– DaftWullie
    Jan 12 at 7:51
  • $\begingroup$ @DaftWullie Still don't get it how preparing a state $|\psi\rangle$ would allow you to reflect about it. Then final unitary you want would be $U=I-2|\psi\rangle\langle\psi|$. $\endgroup$ Jan 12 at 9:39
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If I understand your question correctly, you want to know if you could use Grover's Algorithm to determine whether an unsorted list contains an element or not.

Grover's Algorithm works by amplifying the amplitude of the state that produces the desired output. In this case, you are describing a quantum operation that "returns true" (i.e. flips a target qubit) when the input "==5" (perhaps the input is a four-qubit register and 5 is encoded with $|0101\rangle$). That is very easy to implement.

Where the question becomes trickier is when you introduce the concept of an "unsorted list". If you want to perform a search with Grover's Algorithm, you would need to encode the elements of this list in a qubit register (e.g. $\frac{1}{\sqrt{n}}(|4\rangle + |8\rangle + ...)$). After running the algorithm for $\frac{\pi\sqrt{n}}{4}$ iterations and measuring the input register, you will get $|5\rangle$ with high probability if it was part of the original superposition.

So, you still need to go though all the elements of the list and encode it into the qubit register, which is $O(n)$, so you don't get a speedup. That is, unless the list is already encoded as a quantum register.

Tl;dr: No, this is not a good application of Grover's Algorithm.

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    $\begingroup$ Okay but if the information was already encoded, then would it experience speedup? Martin in one of the answers is suggesting that the oracle is the part that slows things down. $\endgroup$ Jan 11 at 19:57
  • $\begingroup$ Respectfully, I think you are confused about how information is encoded in a quantum computer. It is very different than a classical computer. An "unsorted list" is a classical concept. You have to be clear about what it means in a quantum context. If the information is already encoded as I described, then you may be able to answer the specific question of whether the "list" contains an "element" with a speedup. The oracle doesn't necessarily "slow things down" – it depends on the complexity of the oracle. $\endgroup$
    – R. Preston
    Jan 12 at 21:13
  • $\begingroup$ Of course I have to emphasize that encoding a list of numbers into a qubit register is O(n). I'm not sure how you plan to get around this. $\endgroup$
    – R. Preston
    Jan 12 at 21:18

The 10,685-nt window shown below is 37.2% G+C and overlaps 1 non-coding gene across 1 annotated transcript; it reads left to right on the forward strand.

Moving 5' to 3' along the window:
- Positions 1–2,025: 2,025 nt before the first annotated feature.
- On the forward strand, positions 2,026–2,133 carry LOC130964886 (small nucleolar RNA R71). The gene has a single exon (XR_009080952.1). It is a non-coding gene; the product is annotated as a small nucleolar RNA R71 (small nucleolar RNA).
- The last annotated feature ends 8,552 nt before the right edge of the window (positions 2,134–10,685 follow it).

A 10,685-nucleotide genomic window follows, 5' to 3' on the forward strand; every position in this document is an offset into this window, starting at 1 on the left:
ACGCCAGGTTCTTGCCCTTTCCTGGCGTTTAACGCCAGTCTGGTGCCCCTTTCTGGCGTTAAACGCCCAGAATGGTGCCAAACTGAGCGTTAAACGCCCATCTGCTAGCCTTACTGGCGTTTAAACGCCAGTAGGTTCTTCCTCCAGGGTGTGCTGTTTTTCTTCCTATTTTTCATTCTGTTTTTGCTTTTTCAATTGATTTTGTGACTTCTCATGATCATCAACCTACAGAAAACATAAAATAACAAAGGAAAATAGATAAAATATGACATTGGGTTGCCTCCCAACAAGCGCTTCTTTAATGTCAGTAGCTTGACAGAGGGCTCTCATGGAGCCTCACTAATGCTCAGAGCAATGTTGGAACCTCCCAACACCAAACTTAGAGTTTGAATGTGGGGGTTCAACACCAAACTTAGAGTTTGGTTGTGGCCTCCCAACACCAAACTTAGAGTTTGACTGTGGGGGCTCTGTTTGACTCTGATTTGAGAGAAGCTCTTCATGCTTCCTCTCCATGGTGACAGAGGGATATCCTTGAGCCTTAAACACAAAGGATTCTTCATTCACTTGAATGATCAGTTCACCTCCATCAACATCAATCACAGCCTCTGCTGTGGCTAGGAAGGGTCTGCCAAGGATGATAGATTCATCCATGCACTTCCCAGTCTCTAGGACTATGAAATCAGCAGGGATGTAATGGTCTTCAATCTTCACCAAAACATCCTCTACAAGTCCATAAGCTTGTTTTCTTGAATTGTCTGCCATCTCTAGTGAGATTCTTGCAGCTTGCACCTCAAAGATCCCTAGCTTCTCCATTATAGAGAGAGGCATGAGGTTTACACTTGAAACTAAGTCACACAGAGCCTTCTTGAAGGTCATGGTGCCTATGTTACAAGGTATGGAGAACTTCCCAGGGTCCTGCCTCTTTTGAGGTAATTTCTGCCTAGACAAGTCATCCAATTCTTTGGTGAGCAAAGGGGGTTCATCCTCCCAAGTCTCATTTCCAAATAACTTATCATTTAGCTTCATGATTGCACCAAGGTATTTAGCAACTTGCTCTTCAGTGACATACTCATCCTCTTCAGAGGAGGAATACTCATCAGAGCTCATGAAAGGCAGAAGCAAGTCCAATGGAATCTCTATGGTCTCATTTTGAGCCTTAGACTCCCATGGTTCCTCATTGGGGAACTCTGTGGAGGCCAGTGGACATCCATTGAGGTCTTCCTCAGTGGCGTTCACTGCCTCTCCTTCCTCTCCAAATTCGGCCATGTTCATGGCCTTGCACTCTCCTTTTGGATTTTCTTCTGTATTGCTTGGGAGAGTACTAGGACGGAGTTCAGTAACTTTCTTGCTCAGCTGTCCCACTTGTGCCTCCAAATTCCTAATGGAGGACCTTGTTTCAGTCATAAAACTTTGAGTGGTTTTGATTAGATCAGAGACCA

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Just to add few words. The Grover algorithm complexity is $O(\sqrt{n})$ but the probem is complexity of the oracle. In this case, if you want to mark number 5, it can be done easily with logical function $f(5) = 1$ and $f(x) = 0$ for $x \ne 5$. Such function can be implemented with four-input AND gate, which is CCCC-NOT gate in quantum world. This gate can be composed of Toffoli gates. You would need three Toffoli gates to make implement 4 input AND and two Toffoli gate to uncompute ancilla qubits. As you probably know, Toffoli gates increases complexity of a quantum circuit and in current state of quantum computer development such circuit would suffer heavily from decoherence.

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  • $\begingroup$ Ignoring decoherence for now, Grover's reduces the total number of times this function you described is called. Do you have an idea how fast it would be to check all of the elements for this value? (with and without Grovers?) That is, what would the speedup/slowdown be: $O(?)$ $\endgroup$ Jan 11 at 20:10
  • $\begingroup$ @StevenSagona: Sorry, I am afraind I cannot provide detailed analysis. Just only these "ideas". $\endgroup$ Jan 12 at 11:45
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The problem is that you simplified the question too much, to the point of uselessness. What does it even mean to "find" the element 5? What are you searching for? Don't you already know that the answer is 5?

Perhaps what you have in mind is a phone-book search, where you have an unsorted database of pairs "person"-"phone number"? In this case the question makes sense: your oracle recognizes the "person", and with Grover you find their associated "phone number". The "possible answer 1" poses no obstacle, an oracle can be easily constructed that returns 1 if the person is the one you want, and you don't need to know their phone number in order to construct the oracle. The "possible answer 3" also poses no obstacle, the oracle is obviously efficient.

There are several problems with making Grover work here, though. The first is "possible answer 2": you need first to read this data, which takes time $n$, which is the same time you need to actually find the phone number, and is anyway larger than Grover's $\sqrt{n}$.

You mention the possibility of pre-loading this data, so that Grover would be actually useful if you make several queries to the database. It's not. First of all, you need to create efficiently the huge superposition of all the database entries. How are you going to do that efficiently? In the case where Grover is actually useful you just need to create a superposition of all bitstrings, and that is very easy to do, you just apply a Hadamard in each qubit individually.

Furthermore, if you want to do several queries to your database, what you should actually do is sort it. It takes time $O(n\log n)$, and subsequent queries take time $O(\log n)$ each. With Grover you'd need time $O(n)$ to read the database, and subsequent queries would take time $O(\sqrt{n})$ each.